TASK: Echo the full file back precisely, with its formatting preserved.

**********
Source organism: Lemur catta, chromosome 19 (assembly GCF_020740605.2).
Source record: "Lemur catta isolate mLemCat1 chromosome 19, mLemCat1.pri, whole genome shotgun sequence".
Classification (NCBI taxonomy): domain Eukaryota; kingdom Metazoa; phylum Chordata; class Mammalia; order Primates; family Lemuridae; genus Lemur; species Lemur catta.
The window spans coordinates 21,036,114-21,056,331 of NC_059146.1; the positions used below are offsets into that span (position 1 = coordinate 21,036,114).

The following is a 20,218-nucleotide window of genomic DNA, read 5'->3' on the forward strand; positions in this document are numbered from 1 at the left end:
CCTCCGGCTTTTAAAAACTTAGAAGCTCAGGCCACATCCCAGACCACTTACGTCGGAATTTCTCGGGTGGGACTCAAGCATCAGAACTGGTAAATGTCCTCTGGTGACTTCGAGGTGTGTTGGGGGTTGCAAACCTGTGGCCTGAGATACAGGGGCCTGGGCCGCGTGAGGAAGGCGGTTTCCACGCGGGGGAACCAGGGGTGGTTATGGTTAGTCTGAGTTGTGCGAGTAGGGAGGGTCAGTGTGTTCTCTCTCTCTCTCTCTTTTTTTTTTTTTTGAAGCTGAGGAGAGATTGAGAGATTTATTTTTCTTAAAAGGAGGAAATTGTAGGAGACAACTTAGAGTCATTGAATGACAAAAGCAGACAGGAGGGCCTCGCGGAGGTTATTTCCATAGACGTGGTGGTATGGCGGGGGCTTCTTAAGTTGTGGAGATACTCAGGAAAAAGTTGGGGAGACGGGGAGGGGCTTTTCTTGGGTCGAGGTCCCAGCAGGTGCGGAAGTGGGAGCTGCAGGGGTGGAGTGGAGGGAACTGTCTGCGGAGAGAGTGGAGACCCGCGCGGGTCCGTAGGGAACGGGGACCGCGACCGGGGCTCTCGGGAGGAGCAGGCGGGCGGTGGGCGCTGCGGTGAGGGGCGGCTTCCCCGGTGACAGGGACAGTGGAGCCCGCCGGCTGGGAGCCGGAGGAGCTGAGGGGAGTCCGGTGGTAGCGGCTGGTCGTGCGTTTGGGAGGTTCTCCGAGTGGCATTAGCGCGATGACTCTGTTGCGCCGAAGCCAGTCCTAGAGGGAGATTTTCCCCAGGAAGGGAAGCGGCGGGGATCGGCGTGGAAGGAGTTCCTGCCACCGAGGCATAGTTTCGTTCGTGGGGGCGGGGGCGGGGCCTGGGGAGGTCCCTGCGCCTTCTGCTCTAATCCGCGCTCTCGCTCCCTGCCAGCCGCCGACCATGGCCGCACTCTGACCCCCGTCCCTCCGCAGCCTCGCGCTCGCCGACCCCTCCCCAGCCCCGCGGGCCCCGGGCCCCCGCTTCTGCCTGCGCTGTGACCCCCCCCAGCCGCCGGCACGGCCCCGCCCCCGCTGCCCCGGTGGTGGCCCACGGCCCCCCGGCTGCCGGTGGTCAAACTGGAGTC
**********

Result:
Source organism: Lemur catta, chromosome 19 (assembly GCF_020740605.2).
Source record: "Lemur catta isolate mLemCat1 chromosome 19, mLemCat1.pri, whole genome shotgun sequence".
Classification (NCBI taxonomy): domain Eukaryota; kingdom Metazoa; phylum Chordata; class Mammalia; order Primates; family Lemuridae; genus Lemur; species Lemur catta.
The window spans coordinates 21,036,114-21,056,331 of NC_059146.1; the positions used below are offsets into that span (position 1 = coordinate 21,036,114).

The following is a 20,218-nucleotide window of genomic DNA, read 5'->3' on the forward strand; positions in this document are numbered from 1 at the left end:
CCTCCGGCTTTTAAAAACTTAGAAGCTCAGGCCACATCCCAGACCACTTACGTCGGAATTTCTCGGGTGGGACTCAAGCATCAGAACTGGTAAATGTCCTCTGGTGACTTCGAGGTGTGTTGGGGGTTGCAAACCTGTGGCCTGAGATACAGGGGCCTGGGCCGCGTGAGGAAGGCGGTTTCCACGCGGGGGAACCAGGGGTGGTTATGGTTAGTCTGAGTTGTGCGAGTAGGGAGGGTCAGTGTGTTCTCTCTCTCTCTCTCTTTTTTTTTTTTTTGAAGCTGAGGAGAGATTGAGAGATTTATTTTTCTTAAAAGGAGGAAATTGTAGGAGACAACTTAGAGTCATTGAATGACAAAAGCAGACAGGAGGGCCTCGCGGAGGTTATTTCCATAGACGTGGTGGTATGGCGGGGGCTTCTTAAGTTGTGGAGATACTCAGGAAAAAGTTGGGGAGACGGGGAGGGGCTTTTCTTGGGTCGAGGTCCCAGCAGGTGCGGAAGTGGGAGCTGCAGGGGTGGAGTGGAGGGAACTGTCTGCGGAGAGAGTGGAGACCCGCGCGGGTCCGTAGGGAACGGGGACCGCGACCGGGGCTCTCGGGAGGAGCAGGCGGGCGGTGGGCGCTGCGGTGAGGGGCGGCTTCCCCGGTGACAGGGACAGTGGAGCCCGCCGGCTGGGAGCCGGAGGAGCTGAGGGGAGTCCGGTGGTAGCGGCTGGTCGTGCGTTTGGGAGGTTCTCCGAGTGGCATTAGCGCGATGACTCTGTTGCGCCGAAGCCAGTCCTAGAGGGAGATTTTCCCCAGGAAGGGAAGCGGCGGGGATCGGCGTGGAAGGAGTTCCTGCCACCGAGGCATAGTTTCGTTCGTGGGGGCGGGGGCGGGGCCTGGGGAGGTCCCTGCGCCTTCTGCTCTAATCCGCGCTCTCGCTCCCTGCCAGCCGCCGACCATGGCCGCACTCTGACCCCCGTCCCTCCGCAGCCTCGCGCTCGCCGACCCCTCCCCAGCCCCGCGGGCCCCGGGCCCCCGCTTCTGCCTGCGCTGTGACCCCCCCCAGCCGCCGGCACGGCCCCGCCCCCGCTGCCCCGGTGGTGGCCCACGGCCCCCCGGCTGCCGGTGGTCAAACTGGAGTC